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2.4: A Preview of Some Modern Physics

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    “Mommy, why do you and Daddy have to go to work?” “To make money, sweetie-pie.” “Why do we need money?” “To buy food.” “Why does food cost money?” When small children ask a chain of “why” questions like this, it usually isn't too long before their parents end up saying something like, “Because that's just the way it is,” or, more honestly, “I don't know the answer.”

    The same happens in physics. We may gradually learn to explain things more and more deeply, but there's always the possibility that a certain observed fact, such as conservation of mass, will never be understood on any deeper level. Science, after all, uses limited methods to achieve limited goals, so the ultimate reason for all existence will always be the province of religion. There is, however, an appealing explanation for conservation of mass, which is atomism, the theory that matter is made of tiny, unchanging particles. The atomic hypothesis dates back to ancient Greece, but the first solid evidence to support it didn't come until around the eighteenth century, and individual atoms were never detected until about 1900. The atomic theory implies not only conservation of mass, but a couple of other things as well.

    First, it implies that the total mass of one particular element is conserved. For instance, lead and gold are both elements, and if we assume that lead atoms can't be turned into gold atoms, then the total mass of lead and the total mass of gold are separately conserved. It's as though there was not just a law against pickpocketing, but also a law against surreptitiously moving money from one of the victim's pockets to the other. It turns out, however, that although chemical reactions never change one type of atom into another, transmutation can happen in nuclear reactions, such as the ones that created most of the elements in your body out of the primordial hydrogen and helium that condensed out of the aftermath of the Big Bang.

    Second, atomism implies that mass is quantized, meaning that only certain values of mass are possible and the ones in between can't exist. We can have three atoms of gold or four atoms of gold, but not three an a half. Although quantization of mass is a natural consequence of any theory in which matter is made up of tiny particles, it was discovered in the twentieth century that other quantities, such as energy, are quantized as well, which had previously not been suspected.


    Is money quantized?

    (answer in the back of the PDF version of the book)

    If atomism is starting to make conservation of mass seem inevitable to you, then it may disturb you to know that Einstein discovered it isn't really conserved. If you put a 50-gram iron nail in some water, seal the whole thing up, and let it sit on a fantastically precise balance while the nail rusts, you'll find that the system loses about \(6\times10^{-12}\) kg of mass by the time the nail has turned completely to rust. This has to do with Einstein's famous equation \(E=mc^2\). Rusting releases heat energy, which then escapes out into the room. Einstein's equation states that this amount of heat, \(E\), is equivalent to a certain amount of mass, \(m\). The \(c\) in the \(c^2\) is the speed of light, which is a large number, and a large amount of energy is therefore equivalent to a very small amount of mass, so you don't notice nonconservation of mass under ordinary conditions. What is really conserved is not the mass, \(m\), but the mass-plus-energy, \(E+mc^2\). The point of this discussion is not to get you to do numerical exercises with \(E=mc^2\) (at this point you don't even know what units are used to measure energy), but simply to point out to you the empirical nature of the laws of physics. If a previously accepted theory is contradicted by an experiment, then the theory needs to be changed. This is also a good example of something called the correspondence principle, which is a historical observation about how scientific theories change: when a new scientific theory replaces an old one, the old theory is always contained within the new one as an approximation that works within a certain restricted range of situations. Conservation of mass is an extremely good approximation for all chemical reactions, since chemical reactions never release or consume enough energy to change the total mass by a large percentage. Conservation of mass would not have been accepted for 110 years as a fundamental principle of physics if it hadn't been verified over and over again by a huge number of accurate experiments.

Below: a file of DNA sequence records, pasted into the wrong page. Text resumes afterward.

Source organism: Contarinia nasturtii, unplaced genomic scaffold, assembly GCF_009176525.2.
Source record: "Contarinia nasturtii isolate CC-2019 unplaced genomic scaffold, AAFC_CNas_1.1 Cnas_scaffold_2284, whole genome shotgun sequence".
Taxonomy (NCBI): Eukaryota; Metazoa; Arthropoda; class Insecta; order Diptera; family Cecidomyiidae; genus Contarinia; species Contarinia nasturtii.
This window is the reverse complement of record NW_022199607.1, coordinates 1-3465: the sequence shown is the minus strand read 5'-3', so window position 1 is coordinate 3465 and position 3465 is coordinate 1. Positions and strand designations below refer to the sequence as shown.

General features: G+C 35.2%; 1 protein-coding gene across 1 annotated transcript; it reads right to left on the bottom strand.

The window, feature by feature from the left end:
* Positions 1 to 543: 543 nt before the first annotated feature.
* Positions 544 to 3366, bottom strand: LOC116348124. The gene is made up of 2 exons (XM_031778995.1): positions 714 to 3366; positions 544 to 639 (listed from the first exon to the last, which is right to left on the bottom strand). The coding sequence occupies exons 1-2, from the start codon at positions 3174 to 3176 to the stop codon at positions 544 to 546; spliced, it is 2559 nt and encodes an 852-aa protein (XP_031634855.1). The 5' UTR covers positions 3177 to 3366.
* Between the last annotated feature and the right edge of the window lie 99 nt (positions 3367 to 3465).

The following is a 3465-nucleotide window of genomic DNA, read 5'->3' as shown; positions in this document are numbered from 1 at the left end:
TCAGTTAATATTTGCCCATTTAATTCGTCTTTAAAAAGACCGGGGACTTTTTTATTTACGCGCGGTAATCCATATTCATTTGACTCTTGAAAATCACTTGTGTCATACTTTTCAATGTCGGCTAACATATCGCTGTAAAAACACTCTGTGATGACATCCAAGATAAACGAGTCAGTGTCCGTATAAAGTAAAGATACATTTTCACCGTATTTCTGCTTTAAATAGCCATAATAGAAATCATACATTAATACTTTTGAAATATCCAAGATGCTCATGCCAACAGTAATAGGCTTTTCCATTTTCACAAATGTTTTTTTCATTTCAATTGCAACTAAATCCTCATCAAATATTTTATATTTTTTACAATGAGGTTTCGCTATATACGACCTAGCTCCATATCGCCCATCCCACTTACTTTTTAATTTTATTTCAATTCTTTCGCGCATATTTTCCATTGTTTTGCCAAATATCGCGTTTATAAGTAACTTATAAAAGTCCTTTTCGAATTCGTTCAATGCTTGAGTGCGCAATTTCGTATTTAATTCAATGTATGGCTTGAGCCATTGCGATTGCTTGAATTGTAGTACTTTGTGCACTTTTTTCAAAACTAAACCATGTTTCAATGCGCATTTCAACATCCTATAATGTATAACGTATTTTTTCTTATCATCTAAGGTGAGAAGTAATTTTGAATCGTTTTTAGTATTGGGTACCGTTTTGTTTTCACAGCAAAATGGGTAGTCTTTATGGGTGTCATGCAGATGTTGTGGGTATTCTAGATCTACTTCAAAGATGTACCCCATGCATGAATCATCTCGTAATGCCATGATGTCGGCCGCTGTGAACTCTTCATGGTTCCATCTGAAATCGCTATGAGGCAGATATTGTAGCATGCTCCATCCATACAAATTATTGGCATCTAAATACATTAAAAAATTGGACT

Contributors and Attributions

    Benjamin Crowell (Fullerton College). Conceptual Physics is copyrighted with a CC-BY-SA license.

    This page titled 2.4: A Preview of Some Modern Physics is shared under a CC BY-SA license and was authored, remixed, and/or curated by Benjamin Crowell.

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